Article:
San Bernardino Mayor Pat Morris

 

Mayor: No leadership void for SB police
Josh Dulaney, Staff Writer
Posted: 06/11/2011 03:40:54 PM PDT

SAN BERNARDINO – Mayor Pat Morris says he is not concerned about there being a void in leadership in the Police Department despite the loss of the city’s top two cops.

“We have a consistent leadership model going forward until we select a new police chief,” Morris said Friday. “That is not a concern to me.”

However, the mayor is concerned about the city’s ability to recruit and maintain quality leadership if such turnover continues, and if the city’s heated political climate doesn’t cool off.

“That has to be a concern, because the issues that have resulted in early retirements and the exit of distinguished police chiefs in our city, that does affect our recruitment,” Morris said.

“We look for the best possible candidates and just do the best to work through it, and to be totally honest (with the candidates) about the challenging political (climate) in which they will lead.”

Morris said the city has pared a list of 36 applicants down to six to be the next police chief.

On Wednesday, Assistant Police Chief Mark Garcia was selected as the new police chief in Redlands. He leaves having served 24 years with the San Bernardino Police Department.

Police Chief Keith Kilmer announced in March that he was retiring but would remain with the Police Department on an interim basis until his replacement is hired.

Kilmer started as chief in mid-2009. His tenure will be the shortest for a San Bernardino police chief in recent memory.

Not since 1965 has a chief left before serving more than two years. Kilmer has cited family reasons for his decision to retire.

He said one of the challenges in any transition is to keep the communication lines open between management and the rank-and-file.

“You assure people that the organization has gone through transition before and it will again in the future,” Kilmer said.

He has met with management and employees throughout his own transition out of the department, and Garcia’s departure also is being addressed.

Kilmer also believes it’s important to deal with rumors that can infect a police department when top brass departs.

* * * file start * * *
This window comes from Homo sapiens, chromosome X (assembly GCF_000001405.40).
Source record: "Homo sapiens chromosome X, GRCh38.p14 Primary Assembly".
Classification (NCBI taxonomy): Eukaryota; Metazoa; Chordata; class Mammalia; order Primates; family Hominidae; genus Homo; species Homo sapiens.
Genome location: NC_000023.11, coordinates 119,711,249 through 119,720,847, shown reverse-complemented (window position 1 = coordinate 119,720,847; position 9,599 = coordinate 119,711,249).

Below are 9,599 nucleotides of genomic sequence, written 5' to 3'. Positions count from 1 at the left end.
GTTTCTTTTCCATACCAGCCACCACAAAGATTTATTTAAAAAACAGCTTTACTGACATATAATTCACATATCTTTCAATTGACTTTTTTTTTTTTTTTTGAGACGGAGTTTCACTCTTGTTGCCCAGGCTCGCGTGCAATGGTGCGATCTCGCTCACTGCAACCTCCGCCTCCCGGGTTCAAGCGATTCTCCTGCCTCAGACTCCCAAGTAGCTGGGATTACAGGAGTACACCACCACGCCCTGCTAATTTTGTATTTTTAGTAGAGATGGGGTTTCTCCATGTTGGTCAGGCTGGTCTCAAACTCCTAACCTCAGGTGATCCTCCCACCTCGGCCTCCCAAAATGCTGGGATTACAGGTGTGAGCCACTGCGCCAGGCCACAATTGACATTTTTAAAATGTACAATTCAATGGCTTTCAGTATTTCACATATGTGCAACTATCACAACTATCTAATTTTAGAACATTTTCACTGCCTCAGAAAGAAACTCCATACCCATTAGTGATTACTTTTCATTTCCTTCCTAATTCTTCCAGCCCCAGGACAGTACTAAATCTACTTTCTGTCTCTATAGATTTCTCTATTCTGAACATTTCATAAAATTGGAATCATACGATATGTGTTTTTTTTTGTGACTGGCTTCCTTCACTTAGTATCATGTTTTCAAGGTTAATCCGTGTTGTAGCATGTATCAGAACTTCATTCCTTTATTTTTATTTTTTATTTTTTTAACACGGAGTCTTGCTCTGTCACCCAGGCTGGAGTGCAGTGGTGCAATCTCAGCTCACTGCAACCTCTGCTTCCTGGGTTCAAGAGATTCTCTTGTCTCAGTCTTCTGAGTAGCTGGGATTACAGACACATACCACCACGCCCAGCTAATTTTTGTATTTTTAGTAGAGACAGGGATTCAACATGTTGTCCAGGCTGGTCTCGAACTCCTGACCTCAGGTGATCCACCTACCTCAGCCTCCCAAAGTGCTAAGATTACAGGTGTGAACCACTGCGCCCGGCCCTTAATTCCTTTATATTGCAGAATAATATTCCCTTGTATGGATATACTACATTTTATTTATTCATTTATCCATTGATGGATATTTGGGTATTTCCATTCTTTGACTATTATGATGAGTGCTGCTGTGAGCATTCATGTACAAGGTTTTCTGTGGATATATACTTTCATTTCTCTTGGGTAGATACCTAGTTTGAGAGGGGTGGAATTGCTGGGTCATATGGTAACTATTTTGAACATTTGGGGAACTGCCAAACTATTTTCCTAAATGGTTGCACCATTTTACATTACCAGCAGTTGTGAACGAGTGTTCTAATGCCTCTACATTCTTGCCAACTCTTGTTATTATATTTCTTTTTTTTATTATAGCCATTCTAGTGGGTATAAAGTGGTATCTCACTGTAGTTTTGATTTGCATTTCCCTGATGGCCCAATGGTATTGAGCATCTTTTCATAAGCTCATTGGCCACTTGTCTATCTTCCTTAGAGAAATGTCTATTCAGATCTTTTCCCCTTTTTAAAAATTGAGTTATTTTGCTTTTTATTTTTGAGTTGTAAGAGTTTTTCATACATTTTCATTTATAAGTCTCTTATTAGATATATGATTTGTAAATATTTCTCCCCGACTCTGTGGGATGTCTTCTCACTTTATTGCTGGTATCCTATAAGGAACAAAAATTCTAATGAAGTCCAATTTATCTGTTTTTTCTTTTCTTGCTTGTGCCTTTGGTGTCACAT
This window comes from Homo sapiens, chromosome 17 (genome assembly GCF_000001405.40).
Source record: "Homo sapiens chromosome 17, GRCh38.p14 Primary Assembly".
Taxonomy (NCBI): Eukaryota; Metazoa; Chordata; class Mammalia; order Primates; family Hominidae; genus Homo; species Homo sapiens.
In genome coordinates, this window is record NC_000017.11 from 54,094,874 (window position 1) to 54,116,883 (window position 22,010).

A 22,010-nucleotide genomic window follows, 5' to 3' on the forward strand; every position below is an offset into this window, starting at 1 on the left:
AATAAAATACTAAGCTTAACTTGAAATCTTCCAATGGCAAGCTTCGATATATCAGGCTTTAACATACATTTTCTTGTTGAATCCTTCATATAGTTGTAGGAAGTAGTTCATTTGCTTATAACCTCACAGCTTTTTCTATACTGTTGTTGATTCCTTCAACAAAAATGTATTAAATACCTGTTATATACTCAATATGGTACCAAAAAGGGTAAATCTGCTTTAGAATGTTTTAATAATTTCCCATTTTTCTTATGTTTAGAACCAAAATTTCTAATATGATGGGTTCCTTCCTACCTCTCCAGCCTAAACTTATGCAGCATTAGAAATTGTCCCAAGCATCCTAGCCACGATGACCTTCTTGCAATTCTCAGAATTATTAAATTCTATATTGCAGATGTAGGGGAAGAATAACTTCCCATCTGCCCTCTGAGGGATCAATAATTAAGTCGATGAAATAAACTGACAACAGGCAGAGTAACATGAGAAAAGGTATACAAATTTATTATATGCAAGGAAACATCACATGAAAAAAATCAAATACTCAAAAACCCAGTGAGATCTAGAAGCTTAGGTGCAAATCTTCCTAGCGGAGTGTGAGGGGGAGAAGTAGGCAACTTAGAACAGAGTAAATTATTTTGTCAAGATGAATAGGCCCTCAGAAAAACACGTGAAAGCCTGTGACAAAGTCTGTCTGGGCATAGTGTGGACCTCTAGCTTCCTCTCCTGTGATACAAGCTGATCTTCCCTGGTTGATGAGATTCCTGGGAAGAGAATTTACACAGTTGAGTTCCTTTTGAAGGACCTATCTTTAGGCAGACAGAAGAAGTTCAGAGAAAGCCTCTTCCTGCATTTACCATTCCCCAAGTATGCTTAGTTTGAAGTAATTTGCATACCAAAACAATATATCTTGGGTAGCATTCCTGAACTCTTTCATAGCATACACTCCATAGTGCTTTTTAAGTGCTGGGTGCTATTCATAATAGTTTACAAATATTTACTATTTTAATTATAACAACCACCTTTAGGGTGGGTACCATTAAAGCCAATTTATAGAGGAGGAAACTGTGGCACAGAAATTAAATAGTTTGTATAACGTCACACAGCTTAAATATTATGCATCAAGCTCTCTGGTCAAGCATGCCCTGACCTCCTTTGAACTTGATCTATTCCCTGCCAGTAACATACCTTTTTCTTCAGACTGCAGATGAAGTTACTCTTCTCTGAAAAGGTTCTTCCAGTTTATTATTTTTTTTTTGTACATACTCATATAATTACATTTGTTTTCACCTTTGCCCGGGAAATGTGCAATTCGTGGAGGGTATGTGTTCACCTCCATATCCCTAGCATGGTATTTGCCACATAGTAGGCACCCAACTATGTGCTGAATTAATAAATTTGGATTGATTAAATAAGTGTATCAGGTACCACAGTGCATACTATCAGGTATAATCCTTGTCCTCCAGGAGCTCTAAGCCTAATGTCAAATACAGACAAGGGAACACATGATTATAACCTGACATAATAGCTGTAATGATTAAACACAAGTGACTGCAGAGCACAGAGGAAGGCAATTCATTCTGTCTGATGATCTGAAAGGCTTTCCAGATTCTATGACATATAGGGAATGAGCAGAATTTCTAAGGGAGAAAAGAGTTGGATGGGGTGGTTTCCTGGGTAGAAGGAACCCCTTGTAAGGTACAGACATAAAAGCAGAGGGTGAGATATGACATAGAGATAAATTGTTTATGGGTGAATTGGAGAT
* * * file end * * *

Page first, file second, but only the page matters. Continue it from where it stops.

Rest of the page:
“Sometimes that’s the difficult part of it,” he said. “You just try to keep the information flow accurate.”

Kilmer said he has made an effort to get the department to see that Garcia’s move to chief in Redlands is a mark that the department is producing quality cops.

“In Long Beach where I came from, we put out nine chiefs,” he said. “With Mark, I think we’ve really tried to focus on this as a good thing for the organization.”

That sentiment was shared by Rikke Van Johnson, councilman of Sixth Ward.

“The people that are serving in the Police Department have to be proud of the job they are doing in the city,” he said. “I would think that the public should be proud that we are developing a person like Mark Garcia, so the city of Redlands would want that type of person.”

But with so many officials praising Garcia, who began his career with this city’s Police Department in 1987 and will start his new job on Friday with a salary of $198,000, some have questioned why Morris didn’t simply tap him to succeed Kilmer.

“It was my belief that Mark should have been moved into the position, at least (on an interim basis), and save the cost of a headhunter, as well as save the cost and time it takes to go out and look for a new chief,” said 4th Ward Councilman Fred Shorett.

The police chief is appointed by the mayor and approved by the City Council.

Morris is working with Bob Murray and Associates, a Roseville-based recruiting firm, in the search for Kilmer’s replacement.

The cost for the firm, which also helped the city land Kilmer, is around $23,900, according to City Manager Charles McNeely.

Morris said Garcia was among the short list of candidates the city was to interview.

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